REVIEW: ‘Paper Girls’ is more than its similarities to ‘Stranger Things’

REVIEW: ‘Paper Girls’ is more than its similarities to ‘Stranger Things’
Fina Strazza, Sofia Rosinsky, Riley Lai Nelet and Camryn Jones in ‘Paper Girls.’ (Courtesy of Amazon Prime Video)
Short Url
Updated 06 August 2022

REVIEW: ‘Paper Girls’ is more than its similarities to ‘Stranger Things’

REVIEW: ‘Paper Girls’ is more than its similarities to ‘Stranger Things’

DUBAI: Time travel. Giant mechs. Estranged relationships. And a lot of growing up to do — quickly. Amazon Prime’s adaptation of Brian K. Vaughan and Cliff Chiang’s comic-book series, “Paper Girls,” has been compared to “Stranger Things” from day one, but the coming-of-age, sci-fi series stands on its own two feet — and does it well.

Yes, both shows feature kids on bikes and catchy, synth-laden throwback tunes; but by the end of episode one, “Paper Girls” reveals itself to be its own unique beast — edgy, heartwarming and full of surprises.

“Paper Girls” begins in the wee hours after Halloween night in the year 1988 in Stony Stream – a fictional suburb of Cleveland. It is Chinese-American teenager Erin’s (Riley Lai Nelet) first time on the paper route. When she has to deal with a racist customer, tomboy Mac (Sofia Rosinsky) comes to the rescue and quickly introduces her to the rest of the all-girl delivery gang: KJ Brandman (Fina Strazza), the suburb’s rich girl, and Tiffany Quilkin (Camryn Jones), who in her own words is “on the fast track to MIT,” which makes her the brains of the group.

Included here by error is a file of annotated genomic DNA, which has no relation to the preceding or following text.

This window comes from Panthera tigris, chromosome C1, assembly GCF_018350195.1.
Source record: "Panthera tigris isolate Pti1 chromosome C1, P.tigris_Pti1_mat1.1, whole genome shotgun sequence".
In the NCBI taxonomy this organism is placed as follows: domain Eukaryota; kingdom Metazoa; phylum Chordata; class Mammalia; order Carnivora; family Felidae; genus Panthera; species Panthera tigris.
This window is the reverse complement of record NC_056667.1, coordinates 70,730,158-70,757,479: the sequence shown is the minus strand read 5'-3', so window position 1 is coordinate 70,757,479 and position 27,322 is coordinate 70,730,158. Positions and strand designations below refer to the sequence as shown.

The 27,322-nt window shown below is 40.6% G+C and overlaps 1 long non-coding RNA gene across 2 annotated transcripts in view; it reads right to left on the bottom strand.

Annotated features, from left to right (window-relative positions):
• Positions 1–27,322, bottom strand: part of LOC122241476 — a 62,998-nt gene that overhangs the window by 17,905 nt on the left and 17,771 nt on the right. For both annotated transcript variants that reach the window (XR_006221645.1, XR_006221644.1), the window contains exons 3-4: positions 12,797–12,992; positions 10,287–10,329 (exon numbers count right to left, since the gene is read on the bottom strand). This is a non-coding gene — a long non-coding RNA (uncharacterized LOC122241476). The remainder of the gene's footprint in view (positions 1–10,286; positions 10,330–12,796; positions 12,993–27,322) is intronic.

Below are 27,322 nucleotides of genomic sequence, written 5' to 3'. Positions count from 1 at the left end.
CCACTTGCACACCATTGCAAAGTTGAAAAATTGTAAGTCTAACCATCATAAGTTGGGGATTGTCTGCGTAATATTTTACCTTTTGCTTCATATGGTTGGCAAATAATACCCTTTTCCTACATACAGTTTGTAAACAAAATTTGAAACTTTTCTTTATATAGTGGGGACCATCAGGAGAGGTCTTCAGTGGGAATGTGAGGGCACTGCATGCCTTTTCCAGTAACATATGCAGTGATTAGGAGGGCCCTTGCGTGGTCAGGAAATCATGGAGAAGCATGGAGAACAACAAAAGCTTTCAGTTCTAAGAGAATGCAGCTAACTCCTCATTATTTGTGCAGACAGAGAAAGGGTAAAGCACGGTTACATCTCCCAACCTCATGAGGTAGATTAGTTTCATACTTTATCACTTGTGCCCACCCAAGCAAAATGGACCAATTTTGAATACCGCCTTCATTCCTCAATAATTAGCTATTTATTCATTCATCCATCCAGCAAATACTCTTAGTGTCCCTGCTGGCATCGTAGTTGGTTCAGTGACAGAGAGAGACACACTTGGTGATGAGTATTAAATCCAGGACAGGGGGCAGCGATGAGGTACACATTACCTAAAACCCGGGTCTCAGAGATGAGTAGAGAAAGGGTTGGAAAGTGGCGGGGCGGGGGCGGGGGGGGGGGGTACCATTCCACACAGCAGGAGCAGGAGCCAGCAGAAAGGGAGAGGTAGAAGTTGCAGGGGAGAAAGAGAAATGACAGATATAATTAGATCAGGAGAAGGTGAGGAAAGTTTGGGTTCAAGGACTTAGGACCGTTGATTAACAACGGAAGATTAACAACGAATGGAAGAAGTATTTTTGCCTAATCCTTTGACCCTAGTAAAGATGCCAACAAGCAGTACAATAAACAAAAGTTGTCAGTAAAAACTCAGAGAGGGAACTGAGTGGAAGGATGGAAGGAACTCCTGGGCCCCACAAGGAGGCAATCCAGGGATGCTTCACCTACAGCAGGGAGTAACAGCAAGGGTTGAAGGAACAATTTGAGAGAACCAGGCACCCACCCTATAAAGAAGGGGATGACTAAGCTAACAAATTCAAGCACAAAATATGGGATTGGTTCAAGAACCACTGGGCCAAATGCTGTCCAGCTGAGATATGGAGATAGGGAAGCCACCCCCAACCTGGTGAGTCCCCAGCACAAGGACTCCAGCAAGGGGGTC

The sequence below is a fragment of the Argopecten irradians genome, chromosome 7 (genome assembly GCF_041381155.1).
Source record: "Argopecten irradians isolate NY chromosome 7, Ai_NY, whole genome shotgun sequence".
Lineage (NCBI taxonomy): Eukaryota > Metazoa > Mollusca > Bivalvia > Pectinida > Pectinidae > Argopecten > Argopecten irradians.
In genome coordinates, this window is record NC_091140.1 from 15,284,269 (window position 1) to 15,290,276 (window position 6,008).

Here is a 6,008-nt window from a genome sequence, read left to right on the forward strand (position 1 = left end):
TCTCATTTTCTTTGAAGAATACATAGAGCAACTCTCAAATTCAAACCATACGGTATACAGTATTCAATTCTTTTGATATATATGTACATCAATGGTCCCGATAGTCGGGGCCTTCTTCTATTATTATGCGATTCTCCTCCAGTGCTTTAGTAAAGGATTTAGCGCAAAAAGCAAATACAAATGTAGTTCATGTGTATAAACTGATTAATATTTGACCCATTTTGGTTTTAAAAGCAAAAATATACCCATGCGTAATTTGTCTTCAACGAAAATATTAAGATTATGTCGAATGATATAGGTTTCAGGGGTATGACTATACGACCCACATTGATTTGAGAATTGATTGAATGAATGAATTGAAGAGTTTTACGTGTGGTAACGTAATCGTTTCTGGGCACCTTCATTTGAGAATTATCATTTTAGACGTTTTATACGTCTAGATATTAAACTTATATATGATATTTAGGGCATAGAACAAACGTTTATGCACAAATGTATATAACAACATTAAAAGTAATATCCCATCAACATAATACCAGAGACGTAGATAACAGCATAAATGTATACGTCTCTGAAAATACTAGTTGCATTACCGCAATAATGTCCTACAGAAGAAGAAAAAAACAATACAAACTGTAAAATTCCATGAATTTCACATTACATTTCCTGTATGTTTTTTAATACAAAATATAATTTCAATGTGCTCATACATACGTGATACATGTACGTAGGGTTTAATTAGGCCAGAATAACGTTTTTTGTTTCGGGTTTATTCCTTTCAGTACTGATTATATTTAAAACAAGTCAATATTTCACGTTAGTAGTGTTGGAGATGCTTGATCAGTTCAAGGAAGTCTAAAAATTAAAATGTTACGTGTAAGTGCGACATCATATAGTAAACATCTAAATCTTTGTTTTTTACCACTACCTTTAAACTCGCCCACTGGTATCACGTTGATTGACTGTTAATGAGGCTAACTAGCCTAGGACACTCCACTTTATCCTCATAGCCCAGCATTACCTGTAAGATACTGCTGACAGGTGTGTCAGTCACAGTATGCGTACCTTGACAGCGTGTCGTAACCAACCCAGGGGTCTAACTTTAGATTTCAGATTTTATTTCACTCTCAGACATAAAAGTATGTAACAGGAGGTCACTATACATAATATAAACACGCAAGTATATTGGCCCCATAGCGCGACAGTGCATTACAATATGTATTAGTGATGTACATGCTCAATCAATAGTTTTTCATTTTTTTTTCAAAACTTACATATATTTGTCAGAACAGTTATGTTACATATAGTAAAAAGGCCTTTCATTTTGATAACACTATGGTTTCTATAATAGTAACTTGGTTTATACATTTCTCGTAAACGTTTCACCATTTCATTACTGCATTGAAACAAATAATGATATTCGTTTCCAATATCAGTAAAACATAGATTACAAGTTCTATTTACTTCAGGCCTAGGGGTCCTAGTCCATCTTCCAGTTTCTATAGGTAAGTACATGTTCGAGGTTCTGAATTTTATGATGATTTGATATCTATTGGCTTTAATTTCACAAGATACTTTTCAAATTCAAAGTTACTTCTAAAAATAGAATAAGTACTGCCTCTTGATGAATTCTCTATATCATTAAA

What follows is an increasingly strange night that ends with the four girls being thrown into the future, the year 2019 to be precise, seemingly caught in a time war between underground, rebel soldiers and the nefarious old guard.

While the series makes some narrative departures from the comic book series, it stays true to the spirit of (writer) Vaughan and (illustrator) Chiang’s “Paper Girls,” which makes sense since both serve as executive producers on the show.

While the show is very much built on sci-fi bones, “Paper Girls” thrives in its quieter, more human moments, of which there are many. When the 12-year-old girls must confront their future selves and the lives they’ve built for themselves, while simultaneously building trust and camaraderie among their group, all the while trying to save humanity, it feels like a fully realized and lived-in world.

And the glue that holds it all together? The four excellent lead stars who all make a mark and hold their own, alongside the more experienced cast featuring names such as Ali Wong, Adina Porter, Nate Corddry and Jason Matzoukas.

With “Paper Girls,” creator Stephany Folsom and showrunner Christopher C. Rogers have put together a refreshingly understated feminist caper of young heroines banding together to take on the world. We hope they return for seconds.

The first season of “Paper Girls” is now available to stream on Amazon Prime Video.